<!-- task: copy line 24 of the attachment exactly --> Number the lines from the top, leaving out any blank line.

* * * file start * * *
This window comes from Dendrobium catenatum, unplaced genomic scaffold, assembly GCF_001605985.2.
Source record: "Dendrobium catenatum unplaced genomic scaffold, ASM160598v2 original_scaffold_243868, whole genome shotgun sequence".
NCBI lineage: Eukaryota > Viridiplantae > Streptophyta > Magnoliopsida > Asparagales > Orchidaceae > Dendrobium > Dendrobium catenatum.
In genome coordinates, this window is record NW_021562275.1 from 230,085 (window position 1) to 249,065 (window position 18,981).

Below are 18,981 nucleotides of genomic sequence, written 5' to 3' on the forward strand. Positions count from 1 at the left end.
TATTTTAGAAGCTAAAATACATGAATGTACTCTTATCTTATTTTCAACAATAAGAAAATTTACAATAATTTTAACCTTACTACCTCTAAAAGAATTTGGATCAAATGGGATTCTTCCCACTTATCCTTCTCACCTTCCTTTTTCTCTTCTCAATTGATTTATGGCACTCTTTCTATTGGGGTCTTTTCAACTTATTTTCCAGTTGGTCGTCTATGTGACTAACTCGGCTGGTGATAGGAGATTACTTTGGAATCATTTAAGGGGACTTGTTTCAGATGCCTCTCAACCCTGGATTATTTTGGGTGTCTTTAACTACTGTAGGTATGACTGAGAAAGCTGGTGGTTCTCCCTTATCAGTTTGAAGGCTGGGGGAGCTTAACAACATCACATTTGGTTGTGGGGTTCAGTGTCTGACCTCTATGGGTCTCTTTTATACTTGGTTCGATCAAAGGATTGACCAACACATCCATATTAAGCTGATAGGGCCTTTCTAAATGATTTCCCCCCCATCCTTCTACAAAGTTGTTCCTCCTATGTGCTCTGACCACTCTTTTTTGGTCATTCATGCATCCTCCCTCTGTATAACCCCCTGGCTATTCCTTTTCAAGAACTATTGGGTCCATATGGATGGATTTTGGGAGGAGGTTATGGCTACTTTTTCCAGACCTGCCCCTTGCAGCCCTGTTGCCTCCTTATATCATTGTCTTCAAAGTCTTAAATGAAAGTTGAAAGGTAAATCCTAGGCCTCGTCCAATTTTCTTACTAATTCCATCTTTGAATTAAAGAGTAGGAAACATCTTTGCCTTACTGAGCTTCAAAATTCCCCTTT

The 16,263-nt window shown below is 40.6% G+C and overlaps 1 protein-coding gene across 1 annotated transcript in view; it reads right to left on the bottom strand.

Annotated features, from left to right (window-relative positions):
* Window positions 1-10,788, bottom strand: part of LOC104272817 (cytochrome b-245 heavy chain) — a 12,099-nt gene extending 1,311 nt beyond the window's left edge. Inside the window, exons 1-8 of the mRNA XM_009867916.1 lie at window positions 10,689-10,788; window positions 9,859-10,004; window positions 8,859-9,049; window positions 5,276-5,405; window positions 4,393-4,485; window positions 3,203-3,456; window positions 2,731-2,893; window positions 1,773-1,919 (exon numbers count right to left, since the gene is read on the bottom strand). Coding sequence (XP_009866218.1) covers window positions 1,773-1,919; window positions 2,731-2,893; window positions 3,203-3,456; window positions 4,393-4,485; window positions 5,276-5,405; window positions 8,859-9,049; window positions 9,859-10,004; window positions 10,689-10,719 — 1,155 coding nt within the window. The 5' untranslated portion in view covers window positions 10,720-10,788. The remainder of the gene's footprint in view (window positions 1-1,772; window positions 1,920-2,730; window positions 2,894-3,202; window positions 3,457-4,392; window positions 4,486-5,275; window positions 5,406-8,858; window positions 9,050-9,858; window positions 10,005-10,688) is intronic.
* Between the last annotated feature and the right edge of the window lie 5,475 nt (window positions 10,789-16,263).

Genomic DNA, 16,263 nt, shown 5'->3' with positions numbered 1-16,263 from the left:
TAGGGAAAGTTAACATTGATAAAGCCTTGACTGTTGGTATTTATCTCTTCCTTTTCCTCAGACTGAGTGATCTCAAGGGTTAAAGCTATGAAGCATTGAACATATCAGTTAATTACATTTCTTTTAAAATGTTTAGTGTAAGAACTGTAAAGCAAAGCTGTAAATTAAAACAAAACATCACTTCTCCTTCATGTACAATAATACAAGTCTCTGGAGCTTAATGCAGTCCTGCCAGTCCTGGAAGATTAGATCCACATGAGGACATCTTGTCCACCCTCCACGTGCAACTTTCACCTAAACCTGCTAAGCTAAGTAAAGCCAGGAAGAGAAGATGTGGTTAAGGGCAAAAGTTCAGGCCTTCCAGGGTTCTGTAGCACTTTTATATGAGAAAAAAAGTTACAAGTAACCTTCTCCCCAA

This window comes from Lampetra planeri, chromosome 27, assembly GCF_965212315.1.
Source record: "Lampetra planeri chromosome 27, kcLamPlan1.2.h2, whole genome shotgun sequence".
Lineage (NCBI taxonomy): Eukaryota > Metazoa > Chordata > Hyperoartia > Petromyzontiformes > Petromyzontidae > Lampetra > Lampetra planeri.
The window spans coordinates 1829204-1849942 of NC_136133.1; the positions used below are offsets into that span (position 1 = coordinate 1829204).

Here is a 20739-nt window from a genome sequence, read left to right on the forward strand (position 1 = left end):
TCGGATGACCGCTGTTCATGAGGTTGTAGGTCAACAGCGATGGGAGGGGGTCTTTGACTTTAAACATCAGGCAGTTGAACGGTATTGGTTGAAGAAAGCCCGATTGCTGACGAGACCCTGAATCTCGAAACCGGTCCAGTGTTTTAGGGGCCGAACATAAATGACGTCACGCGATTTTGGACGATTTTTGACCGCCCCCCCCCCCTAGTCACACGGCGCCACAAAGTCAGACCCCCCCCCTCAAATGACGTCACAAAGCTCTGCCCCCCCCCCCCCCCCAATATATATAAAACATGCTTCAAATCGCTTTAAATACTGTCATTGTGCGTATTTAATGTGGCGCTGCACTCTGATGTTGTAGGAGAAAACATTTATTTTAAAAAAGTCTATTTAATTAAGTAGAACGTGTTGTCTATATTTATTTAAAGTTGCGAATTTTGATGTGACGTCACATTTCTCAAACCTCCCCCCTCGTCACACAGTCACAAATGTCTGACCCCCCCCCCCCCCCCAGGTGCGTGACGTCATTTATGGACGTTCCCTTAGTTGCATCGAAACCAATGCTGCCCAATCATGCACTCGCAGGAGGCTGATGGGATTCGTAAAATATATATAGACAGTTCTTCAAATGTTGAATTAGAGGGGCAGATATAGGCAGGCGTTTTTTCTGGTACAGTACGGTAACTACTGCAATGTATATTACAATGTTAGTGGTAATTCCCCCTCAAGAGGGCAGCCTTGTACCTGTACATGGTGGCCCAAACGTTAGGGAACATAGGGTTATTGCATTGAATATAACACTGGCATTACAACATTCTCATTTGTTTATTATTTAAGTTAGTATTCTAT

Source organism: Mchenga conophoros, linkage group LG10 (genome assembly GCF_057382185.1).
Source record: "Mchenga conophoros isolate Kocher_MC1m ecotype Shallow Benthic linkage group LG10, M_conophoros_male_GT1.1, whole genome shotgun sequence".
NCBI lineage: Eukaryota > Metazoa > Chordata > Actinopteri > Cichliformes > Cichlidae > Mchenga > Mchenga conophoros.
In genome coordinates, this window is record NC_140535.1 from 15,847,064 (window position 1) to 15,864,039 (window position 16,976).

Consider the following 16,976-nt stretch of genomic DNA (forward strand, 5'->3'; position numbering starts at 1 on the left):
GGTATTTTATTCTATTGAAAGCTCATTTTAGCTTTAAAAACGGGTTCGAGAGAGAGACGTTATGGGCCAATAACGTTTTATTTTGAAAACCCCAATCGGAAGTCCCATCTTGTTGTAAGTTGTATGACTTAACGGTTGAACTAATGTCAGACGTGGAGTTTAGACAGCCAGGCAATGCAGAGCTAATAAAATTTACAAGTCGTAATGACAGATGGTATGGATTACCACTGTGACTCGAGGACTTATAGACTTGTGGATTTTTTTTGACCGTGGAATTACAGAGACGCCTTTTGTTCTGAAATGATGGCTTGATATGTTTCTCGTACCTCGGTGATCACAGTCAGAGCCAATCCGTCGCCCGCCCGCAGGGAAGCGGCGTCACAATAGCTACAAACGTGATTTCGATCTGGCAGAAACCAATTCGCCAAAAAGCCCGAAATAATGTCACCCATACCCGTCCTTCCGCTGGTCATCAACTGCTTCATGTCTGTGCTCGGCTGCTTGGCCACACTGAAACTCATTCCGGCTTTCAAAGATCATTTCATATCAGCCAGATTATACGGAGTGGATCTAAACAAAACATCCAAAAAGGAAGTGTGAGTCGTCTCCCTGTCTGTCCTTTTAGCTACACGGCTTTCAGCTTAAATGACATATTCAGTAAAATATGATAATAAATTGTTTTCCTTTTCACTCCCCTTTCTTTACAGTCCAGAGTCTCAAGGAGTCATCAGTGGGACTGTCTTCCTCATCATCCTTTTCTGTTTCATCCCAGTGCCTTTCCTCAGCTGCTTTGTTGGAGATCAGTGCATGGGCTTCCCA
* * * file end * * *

GGTATTTTATTCTATTGAAAGCTCATTTTAGCTTTAAAAACGGGTTCGAGAGAGAGACGTTATGGGCCAATAACGTTTTATTTTGAAAACCCCAATCGGAAGTCCCATCTTGTTGTAAGTTGTATGACTTAACGGTTGAACTAATGTCAGACGTGGAGTTTAGACAGCCAGGCAATGCAGAGCTAATAAAATTTACAAGTCGTAATGACAGATGGTATGGATTACCACTGTGACTCGAGGACTTATAGACTTGTGGATTTTTTTTGACCGTGGAATTACAGAGACGCCTTTTGTTCTGAAATGATGGCTTGATATGTTTCTCGTACCTCGGTGATCACAGTCAGAGCCAATCCGTCGCCCGCCCGCAGGGAAGCGGCGTCACAATAGCTACAAACGTGATTTCGATCTGGCAGAAACCAATTCGCCAAAAAGCCCGAAATAATGTCACCCATACCCGTCCTTCCGCTGGTCATCAACTGCTTCATGTCTGTGCTCGGCTGCTTGGCCACACTGAAACTCATTCCGGCTTTCAAAGATCATTTCATATCAGCCAGATTATACGGAGTGGATCTAAACAAAACATCCAAAAAGGAAGTGTGAGTCGTCTCCCTGTCTGTCCTTTTAGCTACACGGCTTTCAGCTTAAATGACATATTCAGTAAAATATGATAATAAATTGTTTTCCTTTTCACTCCCCTTTCTTTACAGTCCAGAGTCTCAAGGAGTCATCAGTGGGACTGTCTTCCTCATCATCCTTTTCTGTTTCATCCCAGTGCCTTTCCTCAGCTGCTTTGTTGGAGATCAGTGCATGGGCTTCCCA